CONFIDENCE has a good cast with some familiar actors in minor roles. Andy Garcia plays Gunther Butan, a mysterious federal agent who knows there is something illegal going on and clearly has something he wants. Rachel Wiesz as Lily is probably best known from the Mummy movies, though she was also in SUNSHINE. Also Jake uses some crooked cops occasionally, one played by Luis Guzman. But the actor people will remember is Hoffman.

Even the title has multiple meanings in this tricky film. The plot is interesting, but the characters are not really flesh and blood. It is almost as if the film was merely a logic puzzle. I rate it a 6 on the 0 to 10 scale and a +1 on the -4 to +4 scale. [-mrl]

THE DANCER UPSTAIRS (film review by Mark R. Leeper):

CAPSULE: A police officer tries to track down a terrorist revolutionary leader. At the same time he finds himself attracted to his daughter's ballet teacher. Too much of the story is familiar elements recombined and creating surprisingly little suspense. The story had potential as a tense political thriller, but it never clicks into place. Rating: 4 (0 to 10), 0 (-4 to +4)

In an unnamed Latin American country not too different from Peru (though the film was shot in Equator) a revolutionary leader, the self-named "Presidente Ezequiel," carries on an unpredictable campaign of terrorism and killing. The police are unable to stop or even identify him. He does not even seem to have a manifesto. All the police have is his trade mark, a slogan on a sign and a dead dog hung by the neck at the site of each attack. He seems to have an army of followers with children ready to die for his cause. One wonders how he can have as many in his army as the film implies he has without any public statement about what he stands for. That is a major implausibility in the film.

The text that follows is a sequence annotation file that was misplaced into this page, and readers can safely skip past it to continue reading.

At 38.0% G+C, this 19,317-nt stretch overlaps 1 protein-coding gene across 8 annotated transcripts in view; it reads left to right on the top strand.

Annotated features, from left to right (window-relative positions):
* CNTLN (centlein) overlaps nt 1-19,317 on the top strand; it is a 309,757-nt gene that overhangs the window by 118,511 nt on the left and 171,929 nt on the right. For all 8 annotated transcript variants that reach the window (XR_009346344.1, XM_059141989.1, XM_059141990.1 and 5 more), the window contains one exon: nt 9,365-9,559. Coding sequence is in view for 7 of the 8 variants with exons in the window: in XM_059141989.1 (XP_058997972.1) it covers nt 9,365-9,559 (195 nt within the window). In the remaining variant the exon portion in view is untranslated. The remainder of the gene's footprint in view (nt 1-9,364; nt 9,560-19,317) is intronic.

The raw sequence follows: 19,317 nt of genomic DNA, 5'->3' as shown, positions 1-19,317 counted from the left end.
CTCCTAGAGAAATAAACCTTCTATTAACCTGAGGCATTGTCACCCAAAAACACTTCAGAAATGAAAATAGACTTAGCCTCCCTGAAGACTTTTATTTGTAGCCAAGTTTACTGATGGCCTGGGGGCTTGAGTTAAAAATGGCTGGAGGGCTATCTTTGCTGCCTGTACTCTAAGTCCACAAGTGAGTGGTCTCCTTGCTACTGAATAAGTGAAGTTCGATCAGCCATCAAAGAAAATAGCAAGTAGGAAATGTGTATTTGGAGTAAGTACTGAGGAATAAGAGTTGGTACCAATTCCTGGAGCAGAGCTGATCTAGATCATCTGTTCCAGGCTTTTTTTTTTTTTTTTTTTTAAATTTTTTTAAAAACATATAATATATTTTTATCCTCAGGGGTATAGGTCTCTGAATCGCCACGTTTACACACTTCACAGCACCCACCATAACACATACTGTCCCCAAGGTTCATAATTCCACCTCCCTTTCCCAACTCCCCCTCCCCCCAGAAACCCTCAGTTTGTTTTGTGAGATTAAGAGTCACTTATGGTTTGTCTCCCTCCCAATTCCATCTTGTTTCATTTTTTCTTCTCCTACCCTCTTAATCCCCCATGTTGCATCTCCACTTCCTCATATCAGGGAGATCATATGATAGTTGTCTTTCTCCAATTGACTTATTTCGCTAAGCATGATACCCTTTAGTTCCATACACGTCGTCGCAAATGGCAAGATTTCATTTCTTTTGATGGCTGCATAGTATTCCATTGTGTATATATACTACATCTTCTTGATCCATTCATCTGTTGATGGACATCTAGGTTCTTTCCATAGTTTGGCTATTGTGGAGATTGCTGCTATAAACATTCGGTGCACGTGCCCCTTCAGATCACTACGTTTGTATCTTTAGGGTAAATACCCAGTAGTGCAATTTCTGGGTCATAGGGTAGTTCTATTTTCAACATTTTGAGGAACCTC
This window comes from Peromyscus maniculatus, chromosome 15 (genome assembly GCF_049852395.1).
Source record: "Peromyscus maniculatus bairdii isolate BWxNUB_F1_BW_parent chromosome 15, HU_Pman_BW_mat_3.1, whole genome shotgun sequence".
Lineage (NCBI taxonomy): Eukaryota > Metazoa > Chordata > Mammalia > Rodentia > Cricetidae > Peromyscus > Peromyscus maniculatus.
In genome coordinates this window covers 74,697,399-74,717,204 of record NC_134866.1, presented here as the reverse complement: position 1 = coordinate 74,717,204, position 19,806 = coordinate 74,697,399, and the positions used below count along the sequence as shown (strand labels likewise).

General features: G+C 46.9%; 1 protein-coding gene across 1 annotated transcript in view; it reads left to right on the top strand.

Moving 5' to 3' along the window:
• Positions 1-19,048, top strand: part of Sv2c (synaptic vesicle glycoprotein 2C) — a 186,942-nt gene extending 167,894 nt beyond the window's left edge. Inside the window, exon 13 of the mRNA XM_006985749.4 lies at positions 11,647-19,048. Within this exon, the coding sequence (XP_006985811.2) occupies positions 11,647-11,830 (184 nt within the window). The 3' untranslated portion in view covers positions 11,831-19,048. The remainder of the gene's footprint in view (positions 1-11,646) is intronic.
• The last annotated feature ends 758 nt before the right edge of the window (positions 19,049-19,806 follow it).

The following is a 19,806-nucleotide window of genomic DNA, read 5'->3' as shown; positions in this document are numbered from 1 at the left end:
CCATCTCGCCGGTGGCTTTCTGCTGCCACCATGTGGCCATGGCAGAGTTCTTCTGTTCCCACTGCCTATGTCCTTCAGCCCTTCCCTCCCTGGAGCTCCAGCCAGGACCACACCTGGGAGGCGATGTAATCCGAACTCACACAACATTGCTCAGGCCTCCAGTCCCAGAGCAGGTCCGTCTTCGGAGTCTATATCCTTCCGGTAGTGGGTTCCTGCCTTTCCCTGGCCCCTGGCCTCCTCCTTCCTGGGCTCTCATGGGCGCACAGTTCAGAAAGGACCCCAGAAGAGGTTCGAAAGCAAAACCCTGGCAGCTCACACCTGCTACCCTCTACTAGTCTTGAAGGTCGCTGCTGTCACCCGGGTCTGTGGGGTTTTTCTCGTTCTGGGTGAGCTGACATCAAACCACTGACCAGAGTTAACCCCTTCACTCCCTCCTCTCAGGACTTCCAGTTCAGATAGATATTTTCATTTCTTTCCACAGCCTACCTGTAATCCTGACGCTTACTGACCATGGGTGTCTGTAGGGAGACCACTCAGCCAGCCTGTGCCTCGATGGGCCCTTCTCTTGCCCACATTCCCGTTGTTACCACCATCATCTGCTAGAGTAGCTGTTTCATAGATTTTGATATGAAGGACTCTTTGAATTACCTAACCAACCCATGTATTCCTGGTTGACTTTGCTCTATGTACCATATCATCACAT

Augustin Rejas (played by Javier Bardem) is a former lawyer turned policeman. He idealistically went from a highly paid career in one part of the law to became a police functionary rather than to let himself be corrupted or have to deal with other people who are corrupt. Now he faces the fact that after rearranging his life the police are usually no more honest than lawyers were.

Five years earlier Rejas photographed the man who is now thought to be Ezequiel. Now he has been put in charge of the operation to find him again. The moral Rejas is a family man with a wife and daughter to whom he is devoted. In spite of this he finds himself fascinated by his daughter's ballet teacher Yolanda (Laura Morante). His life becomes torn between his detective work tracing down Ezequiel and maintaining his family relationship while toying with his realization that he is attracted to Yolanda.

THE DANCER UPSTAIRS is low key as a political thriller and a little languorous as a love story. Where Costa Gavras would tell us the politics of each side, the script by Nicholas Shakespeare from his own novel tells us very little more than that the government is corrupt and Ezequiel opposes the government. The audience is as much in the dark as the country's government as to what Ezequiel stands for. Still neither Ezequiel nor the government seems like much of a bargain. The ending of the film is badly telegraphed.